If many South Asians think that we pamper our children beyond the point of good sense—especially if they are male and first born—they’re not going to be too surprised to read that 73 percent of children surveyed between the ages of 8 and 13 in tier-I and tier-II cities in India (ie: major Indian cities like Delhi and the next rung ones such as Chandigarh) have an account on facebook largely due to indulgent parents—82 percent of whom help them get onto the site .
Apparently, these parents do so by simply lying about their children’s ages while creating their accounts despite the fact that Facebook has a policy that disallows anyone under the age of 13 from doing so. This is almost double the 38 percent average of children on facebook who are under the age of twelve according to this survey (although it is unclear as to whether the survey is of US children or the site’s global cumulative).
This revelation is thanks to a survey conducted by industry body Assocham’s Social Development Foundation (ASDF) that generated a sample size of 4,200 parents of children between 8-13 years old in major metropolitan cities like Delhi-NCR, Mumbai, Bangalore, Pune, Lucknow and Dehradun amongst others. While Facebook is the most popular site, others that children apparently are flocking to include Flickr, Google Plus, Pinterest, and Snapchat, which are all used by 85 percent of ten to 16-year-olds surveyed.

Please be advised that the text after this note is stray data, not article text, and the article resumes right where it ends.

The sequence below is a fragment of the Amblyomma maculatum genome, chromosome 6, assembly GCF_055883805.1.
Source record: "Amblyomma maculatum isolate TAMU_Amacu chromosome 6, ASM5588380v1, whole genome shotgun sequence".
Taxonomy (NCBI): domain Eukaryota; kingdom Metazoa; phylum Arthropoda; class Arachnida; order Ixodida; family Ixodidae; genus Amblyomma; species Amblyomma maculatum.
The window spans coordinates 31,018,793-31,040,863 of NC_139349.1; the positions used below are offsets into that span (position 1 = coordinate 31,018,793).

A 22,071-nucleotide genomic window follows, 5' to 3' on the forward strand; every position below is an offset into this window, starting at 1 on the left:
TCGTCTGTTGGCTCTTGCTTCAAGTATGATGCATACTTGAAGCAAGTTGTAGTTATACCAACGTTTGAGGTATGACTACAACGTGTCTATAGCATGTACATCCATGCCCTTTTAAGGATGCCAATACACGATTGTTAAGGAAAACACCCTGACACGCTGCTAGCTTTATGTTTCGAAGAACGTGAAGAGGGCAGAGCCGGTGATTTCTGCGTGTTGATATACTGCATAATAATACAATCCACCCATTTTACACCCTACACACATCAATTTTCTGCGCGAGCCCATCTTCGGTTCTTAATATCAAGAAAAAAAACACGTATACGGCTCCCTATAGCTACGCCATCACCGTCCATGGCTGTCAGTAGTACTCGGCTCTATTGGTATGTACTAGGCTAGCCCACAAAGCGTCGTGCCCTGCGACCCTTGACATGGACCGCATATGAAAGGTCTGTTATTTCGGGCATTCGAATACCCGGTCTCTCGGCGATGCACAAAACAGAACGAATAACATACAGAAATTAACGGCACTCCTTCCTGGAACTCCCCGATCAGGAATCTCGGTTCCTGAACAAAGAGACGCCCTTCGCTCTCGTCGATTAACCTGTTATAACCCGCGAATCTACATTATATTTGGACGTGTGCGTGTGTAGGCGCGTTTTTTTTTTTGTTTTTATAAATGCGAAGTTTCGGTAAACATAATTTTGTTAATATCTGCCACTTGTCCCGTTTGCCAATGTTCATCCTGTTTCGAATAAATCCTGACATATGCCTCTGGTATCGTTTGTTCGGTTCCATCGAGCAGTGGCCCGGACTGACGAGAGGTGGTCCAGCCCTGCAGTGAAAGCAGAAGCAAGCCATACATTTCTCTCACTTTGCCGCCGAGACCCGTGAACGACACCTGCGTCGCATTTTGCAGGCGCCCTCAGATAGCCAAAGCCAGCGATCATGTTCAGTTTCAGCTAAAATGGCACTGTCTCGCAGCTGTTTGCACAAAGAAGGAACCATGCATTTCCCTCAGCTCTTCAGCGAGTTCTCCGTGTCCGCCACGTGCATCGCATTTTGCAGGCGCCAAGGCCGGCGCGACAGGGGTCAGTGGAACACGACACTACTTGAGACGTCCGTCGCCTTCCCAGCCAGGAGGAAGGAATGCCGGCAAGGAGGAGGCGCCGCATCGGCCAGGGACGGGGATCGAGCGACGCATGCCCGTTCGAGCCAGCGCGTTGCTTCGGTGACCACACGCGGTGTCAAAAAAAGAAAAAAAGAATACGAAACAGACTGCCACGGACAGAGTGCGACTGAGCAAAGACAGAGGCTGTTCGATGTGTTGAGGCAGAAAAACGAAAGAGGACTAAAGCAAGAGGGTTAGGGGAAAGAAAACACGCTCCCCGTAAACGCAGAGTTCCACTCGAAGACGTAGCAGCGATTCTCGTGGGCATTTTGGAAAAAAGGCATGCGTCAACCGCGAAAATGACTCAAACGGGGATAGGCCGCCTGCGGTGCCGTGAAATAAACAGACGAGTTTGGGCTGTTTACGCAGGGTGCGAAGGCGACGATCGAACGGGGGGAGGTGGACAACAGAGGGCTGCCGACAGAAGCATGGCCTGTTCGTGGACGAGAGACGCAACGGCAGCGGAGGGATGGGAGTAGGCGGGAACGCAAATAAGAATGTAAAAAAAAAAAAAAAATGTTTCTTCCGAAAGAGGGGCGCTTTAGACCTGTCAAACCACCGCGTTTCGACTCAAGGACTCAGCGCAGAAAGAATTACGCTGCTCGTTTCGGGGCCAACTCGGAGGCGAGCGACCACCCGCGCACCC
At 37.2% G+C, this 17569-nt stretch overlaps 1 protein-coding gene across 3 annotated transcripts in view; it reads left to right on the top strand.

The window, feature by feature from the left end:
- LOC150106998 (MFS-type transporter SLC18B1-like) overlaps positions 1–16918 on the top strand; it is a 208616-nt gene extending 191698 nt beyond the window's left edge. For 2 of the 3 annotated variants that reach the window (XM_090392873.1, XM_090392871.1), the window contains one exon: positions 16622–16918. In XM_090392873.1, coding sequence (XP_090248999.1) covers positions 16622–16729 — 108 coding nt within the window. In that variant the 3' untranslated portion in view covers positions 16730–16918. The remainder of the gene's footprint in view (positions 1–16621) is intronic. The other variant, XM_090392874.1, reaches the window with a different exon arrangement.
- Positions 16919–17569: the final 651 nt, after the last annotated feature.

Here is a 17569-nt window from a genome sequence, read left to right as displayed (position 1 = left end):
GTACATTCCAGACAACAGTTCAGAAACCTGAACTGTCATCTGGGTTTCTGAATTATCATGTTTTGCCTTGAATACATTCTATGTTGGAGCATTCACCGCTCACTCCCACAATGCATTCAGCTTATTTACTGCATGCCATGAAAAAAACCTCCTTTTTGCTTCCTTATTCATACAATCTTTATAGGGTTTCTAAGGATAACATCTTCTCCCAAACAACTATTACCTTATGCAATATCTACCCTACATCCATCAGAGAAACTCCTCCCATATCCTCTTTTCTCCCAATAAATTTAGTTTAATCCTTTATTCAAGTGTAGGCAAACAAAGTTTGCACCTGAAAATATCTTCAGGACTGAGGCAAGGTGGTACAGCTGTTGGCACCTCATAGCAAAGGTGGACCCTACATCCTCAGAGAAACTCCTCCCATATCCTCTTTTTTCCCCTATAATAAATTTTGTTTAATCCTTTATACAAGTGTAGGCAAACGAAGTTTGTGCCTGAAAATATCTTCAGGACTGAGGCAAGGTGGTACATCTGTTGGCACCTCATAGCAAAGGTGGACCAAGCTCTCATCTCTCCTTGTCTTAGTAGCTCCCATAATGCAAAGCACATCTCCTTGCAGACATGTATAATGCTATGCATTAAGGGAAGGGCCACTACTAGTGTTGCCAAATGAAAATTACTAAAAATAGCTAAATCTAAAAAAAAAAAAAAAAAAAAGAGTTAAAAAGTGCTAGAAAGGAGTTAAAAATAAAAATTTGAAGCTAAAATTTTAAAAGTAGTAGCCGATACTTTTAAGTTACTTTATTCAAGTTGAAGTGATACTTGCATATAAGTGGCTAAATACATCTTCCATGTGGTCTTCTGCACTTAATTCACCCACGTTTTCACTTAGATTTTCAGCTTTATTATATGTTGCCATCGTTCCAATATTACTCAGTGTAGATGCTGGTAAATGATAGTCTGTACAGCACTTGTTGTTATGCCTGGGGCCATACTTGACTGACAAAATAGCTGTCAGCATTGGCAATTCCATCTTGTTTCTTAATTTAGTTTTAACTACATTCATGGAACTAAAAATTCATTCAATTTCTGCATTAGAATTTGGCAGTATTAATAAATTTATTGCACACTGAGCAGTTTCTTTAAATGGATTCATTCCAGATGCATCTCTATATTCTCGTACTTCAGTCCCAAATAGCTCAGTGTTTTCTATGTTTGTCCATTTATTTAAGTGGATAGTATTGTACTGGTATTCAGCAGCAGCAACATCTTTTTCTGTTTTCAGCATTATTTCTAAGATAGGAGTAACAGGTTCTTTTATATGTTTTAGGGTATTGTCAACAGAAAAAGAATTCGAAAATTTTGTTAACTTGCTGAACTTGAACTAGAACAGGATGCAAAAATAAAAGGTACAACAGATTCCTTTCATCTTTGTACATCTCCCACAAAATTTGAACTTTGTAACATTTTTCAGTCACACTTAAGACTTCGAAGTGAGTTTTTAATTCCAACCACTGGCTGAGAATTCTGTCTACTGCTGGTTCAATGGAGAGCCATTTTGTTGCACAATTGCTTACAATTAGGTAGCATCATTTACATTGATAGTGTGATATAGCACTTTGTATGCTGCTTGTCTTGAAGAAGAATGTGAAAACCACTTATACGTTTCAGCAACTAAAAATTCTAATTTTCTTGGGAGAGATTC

More troubling is the finding that Indian under-age children are more prone to using these sites by posting a photo or a video of themselves which makes them instantly vulnerable to sexual predators or cyber bullies.
In a blow to Indian dual-income Indian families where both parents work because of either progressive mothers, or because of necessity, the survey discovered that children of working parents were significantly more glued to Ipads or video games thanks to the relative lack of supervision compared to families where at least one parent was at home—although my own experience has been that Indian children, on average, are able to watch the most graphic movies on television like SAW2, or violent and mysogynstic movies (from the stables of Hollywood and Bollywood) without so much as a murmur of dissent from parents (who by and large are unaware of what their children are consuming on their smartphones or on TV or are unable to stop them).
So, it may be smart business as well as good social sense to read that Facebook is working on technology that will enable children under thirteen to cruise the site under parental control and allow them to place restrictions and locks on what the tykes can and cannot do. Of course, in an era where hackers start young it remains to be seen whether any of this will be effective if and when it does materialize.